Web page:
When it comes to producing identity documents, Public Private Partnership – or Build Operate & Transfer (BOT) as it is most commonly referred to in the field of people identification - is a frequently discussed model. This is because of the many benefits it offers authorities looking for ways to finance their projects. Under BOT, the partner handles the implementation, manages operations and, when the contract expires, transfers the project to the government. The main selling point is the initial investment, which is no longer borne by the client but by the service provider, who is paid according to the number of documents issued. That’s one key value, but to truly benefit from all the advantages of BOT, special attention should be paid to other aspects too.


This question might seem unnecessary - hasn’t the answer just been given? That’s partially true, but the term «BOT» can describe a very different approach from one service provider to another. Although it always involves relieving a client of the financial burden of their initial investment, BOT can sometimes only apply to operating expenses (OPEX) and not capital expenditure (CAPEX). From a financial point of view, BOT only becomes fully meaningful when the service provider handles both the hardware aspect (personalisation machines, IT infrastructure, etc) and overheads (personnel costs, consumables, etc). If the service provider only covers the OPEX, a significant share of the risk, via CAPEX investments, continues to be borne by the project owner. On the other hand, if the service provider agrees to bear the whole risk (OPEX + CAPEX), the authorities are completely relieved of any responsibility for guaranteeing the profitability of the project themselves.


The international nature of the passport is a characteristic that must be taken into account, because its production will have an impact both nationally and internationally. Although personalisation is applied centrally and within national borders for obvious security reasons, it must nevertheless be possible to equip embassies and consulates with some capabilities, as they issue passports all over the world. The equipment needed includes both hardware and software to allow efficient collection of applicant data and also requires a secure connection to set up trouble-free communication with the central site. That’s why the service provider’s ability to deploy the project easily to different parts of the globe is crucial, as is the ability to provide operator training and long-term facilities maintenance.


Since the passport is by nature an international document, it must satisfy standards that are equally international. The service provider therefore needs to be able to demonstrate perfect control. However, these guidelines, which apply to every country in the world, do not detract from the fact that there are specific characteristics in each of the issuing countries, which differ from one document to another. It is therefore important to choose an independent integration partner, with no connections to specific suppliers for either the booklet, chip, or any other components. In this way, authorities can ensure that the partner is always able to make choices that best fulfil their specific needs.


For this type of project, it is always important to remember that the service provider does not operate independently and their infrastructure exists to serve the client. Behind this apparently obvious statement lies a need for the customer to have immediate access to passport applications, approvals management and other key processes. Certain manual operations, such as adjudication decisions to be made when duplicates are found, are the authorities’ responsibility and therefore require a continuing link to be maintained with those organisations. It is also important to note that all data collected will continue to be the exclusive property of the State. The service provider must at no time replace the State in its sovereign role. The service provider also provides the authorities with tools to allow them to operate in an optimum manner. The interface with systems installed on the government side must therefore be one of the elements for which the client takes special care.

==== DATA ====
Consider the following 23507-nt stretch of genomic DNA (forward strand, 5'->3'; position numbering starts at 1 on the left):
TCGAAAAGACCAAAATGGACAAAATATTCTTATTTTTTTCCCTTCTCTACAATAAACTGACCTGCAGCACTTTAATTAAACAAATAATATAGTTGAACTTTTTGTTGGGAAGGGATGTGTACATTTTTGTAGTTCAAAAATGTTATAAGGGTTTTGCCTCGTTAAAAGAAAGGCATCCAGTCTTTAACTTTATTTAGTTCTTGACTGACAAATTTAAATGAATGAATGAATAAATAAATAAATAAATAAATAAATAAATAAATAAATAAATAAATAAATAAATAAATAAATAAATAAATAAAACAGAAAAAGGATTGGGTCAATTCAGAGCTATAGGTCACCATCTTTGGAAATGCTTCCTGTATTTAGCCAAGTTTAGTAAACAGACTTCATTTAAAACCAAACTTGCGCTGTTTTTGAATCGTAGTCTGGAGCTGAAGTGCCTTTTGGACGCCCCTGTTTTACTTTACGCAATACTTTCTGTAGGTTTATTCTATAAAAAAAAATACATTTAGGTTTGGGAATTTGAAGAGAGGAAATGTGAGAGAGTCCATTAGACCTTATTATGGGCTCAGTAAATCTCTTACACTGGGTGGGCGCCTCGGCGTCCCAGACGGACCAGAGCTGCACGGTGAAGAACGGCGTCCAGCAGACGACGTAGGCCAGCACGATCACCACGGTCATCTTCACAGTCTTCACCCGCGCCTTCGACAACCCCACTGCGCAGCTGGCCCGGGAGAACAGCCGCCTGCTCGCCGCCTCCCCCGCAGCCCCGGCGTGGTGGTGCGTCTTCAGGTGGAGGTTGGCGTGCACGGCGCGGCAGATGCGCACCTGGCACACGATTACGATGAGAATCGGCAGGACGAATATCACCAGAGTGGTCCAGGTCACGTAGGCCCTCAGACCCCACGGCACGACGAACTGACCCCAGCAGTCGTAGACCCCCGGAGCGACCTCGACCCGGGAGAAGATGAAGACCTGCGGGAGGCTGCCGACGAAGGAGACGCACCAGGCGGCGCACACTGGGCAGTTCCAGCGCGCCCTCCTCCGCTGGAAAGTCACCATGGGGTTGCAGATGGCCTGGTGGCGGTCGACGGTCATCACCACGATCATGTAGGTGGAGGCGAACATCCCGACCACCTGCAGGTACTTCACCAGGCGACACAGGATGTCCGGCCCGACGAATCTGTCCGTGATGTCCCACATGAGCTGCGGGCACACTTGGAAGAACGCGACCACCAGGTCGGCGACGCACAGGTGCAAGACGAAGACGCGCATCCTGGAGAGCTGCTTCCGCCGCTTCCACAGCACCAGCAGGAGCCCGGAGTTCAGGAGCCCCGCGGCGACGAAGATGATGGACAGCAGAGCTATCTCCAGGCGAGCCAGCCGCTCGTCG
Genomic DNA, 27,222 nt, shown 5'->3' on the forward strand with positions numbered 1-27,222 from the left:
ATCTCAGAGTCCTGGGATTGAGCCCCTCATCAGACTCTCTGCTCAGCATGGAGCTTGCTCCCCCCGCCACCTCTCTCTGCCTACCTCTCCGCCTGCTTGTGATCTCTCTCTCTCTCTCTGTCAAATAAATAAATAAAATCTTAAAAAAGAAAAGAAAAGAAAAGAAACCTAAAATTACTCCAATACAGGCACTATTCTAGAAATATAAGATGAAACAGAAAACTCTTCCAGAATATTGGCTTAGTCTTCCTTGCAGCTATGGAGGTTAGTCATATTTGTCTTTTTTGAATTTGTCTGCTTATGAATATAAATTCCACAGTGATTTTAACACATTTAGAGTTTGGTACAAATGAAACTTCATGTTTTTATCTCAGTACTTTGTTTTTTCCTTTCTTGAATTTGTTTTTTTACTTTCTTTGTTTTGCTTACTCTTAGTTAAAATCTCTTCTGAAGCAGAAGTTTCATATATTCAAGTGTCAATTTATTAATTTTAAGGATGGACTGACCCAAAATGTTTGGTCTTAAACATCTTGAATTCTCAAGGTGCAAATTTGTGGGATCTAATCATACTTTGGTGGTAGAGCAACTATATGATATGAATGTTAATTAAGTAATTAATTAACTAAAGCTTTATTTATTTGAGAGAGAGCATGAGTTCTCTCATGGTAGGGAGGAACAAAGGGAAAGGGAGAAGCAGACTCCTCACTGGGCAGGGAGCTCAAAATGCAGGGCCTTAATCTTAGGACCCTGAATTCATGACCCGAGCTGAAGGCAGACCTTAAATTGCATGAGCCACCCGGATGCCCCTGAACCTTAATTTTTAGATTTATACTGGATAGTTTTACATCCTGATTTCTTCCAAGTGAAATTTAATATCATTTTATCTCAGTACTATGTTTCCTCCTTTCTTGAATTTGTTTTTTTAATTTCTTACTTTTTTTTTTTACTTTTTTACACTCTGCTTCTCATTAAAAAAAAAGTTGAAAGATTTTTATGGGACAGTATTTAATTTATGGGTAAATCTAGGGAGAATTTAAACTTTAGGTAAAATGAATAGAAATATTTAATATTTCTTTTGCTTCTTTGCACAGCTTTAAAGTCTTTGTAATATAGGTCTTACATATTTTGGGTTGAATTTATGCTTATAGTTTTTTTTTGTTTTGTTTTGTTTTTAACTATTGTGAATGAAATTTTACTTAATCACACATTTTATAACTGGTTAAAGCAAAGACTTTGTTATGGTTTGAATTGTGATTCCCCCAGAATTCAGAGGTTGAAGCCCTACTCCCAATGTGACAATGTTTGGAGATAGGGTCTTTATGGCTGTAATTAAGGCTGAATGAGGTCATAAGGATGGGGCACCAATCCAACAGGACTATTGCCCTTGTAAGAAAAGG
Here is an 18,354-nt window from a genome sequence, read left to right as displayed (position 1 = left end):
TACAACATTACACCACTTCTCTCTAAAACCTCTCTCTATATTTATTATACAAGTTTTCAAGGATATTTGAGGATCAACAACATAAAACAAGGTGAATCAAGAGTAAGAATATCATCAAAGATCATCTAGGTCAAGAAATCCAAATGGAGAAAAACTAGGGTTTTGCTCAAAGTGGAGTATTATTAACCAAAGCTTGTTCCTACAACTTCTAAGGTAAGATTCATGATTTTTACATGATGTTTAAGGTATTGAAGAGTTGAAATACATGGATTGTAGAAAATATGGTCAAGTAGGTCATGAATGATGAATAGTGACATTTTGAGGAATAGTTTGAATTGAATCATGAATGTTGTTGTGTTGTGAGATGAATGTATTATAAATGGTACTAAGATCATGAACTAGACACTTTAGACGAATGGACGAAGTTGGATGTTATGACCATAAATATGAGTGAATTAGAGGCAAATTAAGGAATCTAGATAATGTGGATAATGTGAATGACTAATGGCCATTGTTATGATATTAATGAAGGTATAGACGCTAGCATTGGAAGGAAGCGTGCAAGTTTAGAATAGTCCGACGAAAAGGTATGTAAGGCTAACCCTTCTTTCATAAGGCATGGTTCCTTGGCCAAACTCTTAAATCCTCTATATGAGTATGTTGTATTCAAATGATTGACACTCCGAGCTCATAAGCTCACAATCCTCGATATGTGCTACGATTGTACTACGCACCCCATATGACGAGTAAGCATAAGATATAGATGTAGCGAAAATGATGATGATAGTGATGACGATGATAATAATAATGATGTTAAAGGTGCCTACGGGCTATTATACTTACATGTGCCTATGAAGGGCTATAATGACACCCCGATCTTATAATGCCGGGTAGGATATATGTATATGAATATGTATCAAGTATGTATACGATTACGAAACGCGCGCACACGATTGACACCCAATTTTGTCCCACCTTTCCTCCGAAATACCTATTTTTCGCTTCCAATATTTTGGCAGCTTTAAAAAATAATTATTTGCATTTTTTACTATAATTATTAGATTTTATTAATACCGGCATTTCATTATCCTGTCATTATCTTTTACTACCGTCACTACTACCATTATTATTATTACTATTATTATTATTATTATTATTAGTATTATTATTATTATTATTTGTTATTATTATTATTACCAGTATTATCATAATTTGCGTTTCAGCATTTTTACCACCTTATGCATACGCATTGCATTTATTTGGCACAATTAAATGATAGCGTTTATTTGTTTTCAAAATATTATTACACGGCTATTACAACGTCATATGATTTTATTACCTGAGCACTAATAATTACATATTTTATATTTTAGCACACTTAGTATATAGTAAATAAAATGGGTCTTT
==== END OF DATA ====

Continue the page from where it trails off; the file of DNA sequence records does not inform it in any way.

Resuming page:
If properly implemented, one additional advantage of BOT for the national economy, is the ability to recruit and train local personnel. Supported by experts already present in the company and thanks to continuing training, local personnel can operate fully autonomously. This is an important consideration when examining the transfer aspect - the ‘T’ in BOT. It means that when the contract reaches its full term, not only are the buildings and equipment delivered at no additional cost to the authorities, but qualified personnel can also be called upon to provide the necessary knowledge of tools and infrastructure. Moreover, they will also be capable of handling its operation. If the service provider is located abroad and operates the infrastructure using non-local personnel, the authorities must do everything in their power to guarantee continuity of operations after the transfer phase. The operational side is sometimes overlooked in BOT contracts. It is however essential to the longevity of the project.


BOT is an attractive model for the implementation of an ePassport project and can really help States to overcome the budgetary obstacles that stand between them and the implementation of a solution that addresses their needs. Care is needed to ensure that all the criteria are in place for key benefits to be realised and to avoid BOT simply becoming a meaningless concept.




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